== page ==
According to Brand’s analysis, November 2020 is the city’s best opportunity for a sales-tax increase. The local ballot next March is expected to be crowded with school bond measures. And he anticipates backers of Fresno County’s Measure C transportation tax will seek an early extension in 2022.

“November 2020 is our window,” Brand said. “But whatever we come up with, we have to do polling to see if it will be successful.”

If Approved, Sales Tax Would Be 8.725%

If a 0.75% increase is approved, the combined city’s sales tax would be 8.725%. Today’s rate is 7.975% — of which 7.25% goes to the state and the remainder to Fresno County for transportation (.50%), libraries (.125%), and the Fresno Chaffee Zoo (.10%).

The sales taxes in neighboring cities are Clovis, 7.975%; Fowler, 8.975%; Madera, 8.250%; Sanger, 8.725%; and Selma, 8.475%.

California allows local governments to collect additional sales taxes of up to 3.50% with approval by voters. Santa Fe Springs, which is in Los Angeles County, has the state’s highest sales tax at 10.5%.

Measure P’s Fate Remains Unknown

Last year’s Measure P would have lasted 30 years and raised $37 annually million for parks and related programs. It faced opposition from Brand, Police Chief Jerry Dyer, and many in the business community. Many community groups, including the Central Valley Community Foundation and Fresno Building Healthy Communities, supported the plan, which garnered 52% support.

In 2017, the state Supreme Court ruled that some elements needed to pass a specific tax don’t apply if it is placed on the ballot via voter signatures. That was how Measure P got on the ballot.

What remains to be decided is the standard for approval: two-thirds or a majority. A judge in San Francisco ruled that a majority is sufficient. Recently, Fresno County Superior Court Judge Kimberly Gaab said that such measures still required two-thirds support.

The state Supreme Court is expected to make the ultimate decision.

 

4 Responses

  1. Dan

    As proposed, this is dead on arrival as far as I’m concerned. If the PD has enough officers to provide private security services at Fashion Fair and at the Walmart in SE Fresno or at Salazar’s in the Tower, then we have plenty of cops. They’re just being misused.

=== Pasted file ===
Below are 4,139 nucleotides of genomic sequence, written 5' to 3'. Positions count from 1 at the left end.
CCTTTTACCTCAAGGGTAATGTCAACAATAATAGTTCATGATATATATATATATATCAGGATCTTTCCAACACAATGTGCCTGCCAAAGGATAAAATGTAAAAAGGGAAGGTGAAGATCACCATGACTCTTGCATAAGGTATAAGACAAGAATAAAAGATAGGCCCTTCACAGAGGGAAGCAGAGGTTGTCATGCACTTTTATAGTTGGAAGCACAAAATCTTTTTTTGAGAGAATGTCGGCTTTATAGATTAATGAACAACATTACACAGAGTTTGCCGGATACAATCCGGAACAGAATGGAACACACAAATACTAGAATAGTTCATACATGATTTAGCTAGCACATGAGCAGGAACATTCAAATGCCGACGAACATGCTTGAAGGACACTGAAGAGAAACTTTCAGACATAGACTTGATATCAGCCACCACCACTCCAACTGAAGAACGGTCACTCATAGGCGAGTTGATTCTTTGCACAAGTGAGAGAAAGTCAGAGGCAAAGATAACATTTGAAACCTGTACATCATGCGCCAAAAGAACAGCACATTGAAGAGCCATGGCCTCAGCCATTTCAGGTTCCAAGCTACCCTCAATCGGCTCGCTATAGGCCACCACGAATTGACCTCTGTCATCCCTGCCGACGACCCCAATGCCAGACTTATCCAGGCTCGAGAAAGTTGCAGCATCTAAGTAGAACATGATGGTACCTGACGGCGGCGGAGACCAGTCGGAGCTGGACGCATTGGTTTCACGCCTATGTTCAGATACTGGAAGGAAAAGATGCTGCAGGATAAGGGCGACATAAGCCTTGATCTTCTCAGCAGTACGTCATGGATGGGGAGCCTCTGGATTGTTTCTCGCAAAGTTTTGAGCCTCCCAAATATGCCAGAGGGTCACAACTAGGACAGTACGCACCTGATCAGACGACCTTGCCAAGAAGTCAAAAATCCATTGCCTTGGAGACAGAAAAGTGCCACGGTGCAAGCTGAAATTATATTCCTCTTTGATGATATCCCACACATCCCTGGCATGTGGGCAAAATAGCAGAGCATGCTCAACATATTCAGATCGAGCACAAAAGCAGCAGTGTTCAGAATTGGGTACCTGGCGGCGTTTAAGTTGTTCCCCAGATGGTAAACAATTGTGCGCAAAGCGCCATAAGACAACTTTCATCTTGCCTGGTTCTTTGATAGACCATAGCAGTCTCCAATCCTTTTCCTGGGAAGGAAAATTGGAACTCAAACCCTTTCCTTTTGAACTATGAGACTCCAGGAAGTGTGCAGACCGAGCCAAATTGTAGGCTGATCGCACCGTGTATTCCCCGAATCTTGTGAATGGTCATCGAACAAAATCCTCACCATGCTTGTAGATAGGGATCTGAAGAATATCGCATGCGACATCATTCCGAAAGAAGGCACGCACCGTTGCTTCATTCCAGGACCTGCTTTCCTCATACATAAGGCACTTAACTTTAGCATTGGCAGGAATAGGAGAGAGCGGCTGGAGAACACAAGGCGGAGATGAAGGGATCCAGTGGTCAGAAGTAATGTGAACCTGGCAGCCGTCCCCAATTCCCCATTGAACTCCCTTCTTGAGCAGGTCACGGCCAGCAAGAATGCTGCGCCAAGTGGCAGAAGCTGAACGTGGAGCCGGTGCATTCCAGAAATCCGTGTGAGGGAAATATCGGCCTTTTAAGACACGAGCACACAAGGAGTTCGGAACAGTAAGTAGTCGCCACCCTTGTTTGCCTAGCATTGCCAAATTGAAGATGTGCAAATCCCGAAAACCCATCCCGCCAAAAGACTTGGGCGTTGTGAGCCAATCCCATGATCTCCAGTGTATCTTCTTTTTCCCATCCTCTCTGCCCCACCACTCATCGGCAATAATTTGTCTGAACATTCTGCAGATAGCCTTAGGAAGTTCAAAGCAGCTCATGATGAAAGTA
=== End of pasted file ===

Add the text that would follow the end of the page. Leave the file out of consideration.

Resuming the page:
Reply
    • Marie

      The “private” security you see at Fashion Fair, WalMart or Salazar’s is under a contract system. The private business that wants these services pay for the officers. The officers are allowed to sign up for these contracted services on days off. They are not double-dipping or is it a matter of misuse.

      Reply
  2. Matthew Woodward

    I don’t know, I’m ticked off by the additional police department funding…but it’s kind of tempting. Imagine, if all 23 million of the public works dollars went to not paving roads, but bike trails, sidewalks, and other infrastructure that connect people to parks.

    If this was my measure though, I’d split the estimated $69 million yearly revenue evenly for $34 million each, with mandates that the public works revenue wouldn’t be used for simple repaving projects, and would only go to city projects that improve bike/pedestrian facilities and reduce greenhouse emissions.

    Imagine what kind of trail gaps we could fill: https://www.fresno.gov/publicworks/wp-content/uploads/sites/17/2019/09/2018-Fresno-Clovis-Bikeways-Map.pdf

    Reply
    • Marie

      I kind of agree with you. I was excited when it was announced under Ashley’s reign that they were going to start on a trail system in central Fresno, eventually hooking up with the Clovis trail system. I have seen nothing started on that. A lot of empty promises once again.

      If they were to use it for paving projects, I would like to see more work done in the central and south parts of town. Too many times the north end gets all the upgrades, while the other parts get nothing. Because of where I work and where I live, I get to drive all over the city, so I see it all the time.

      Reply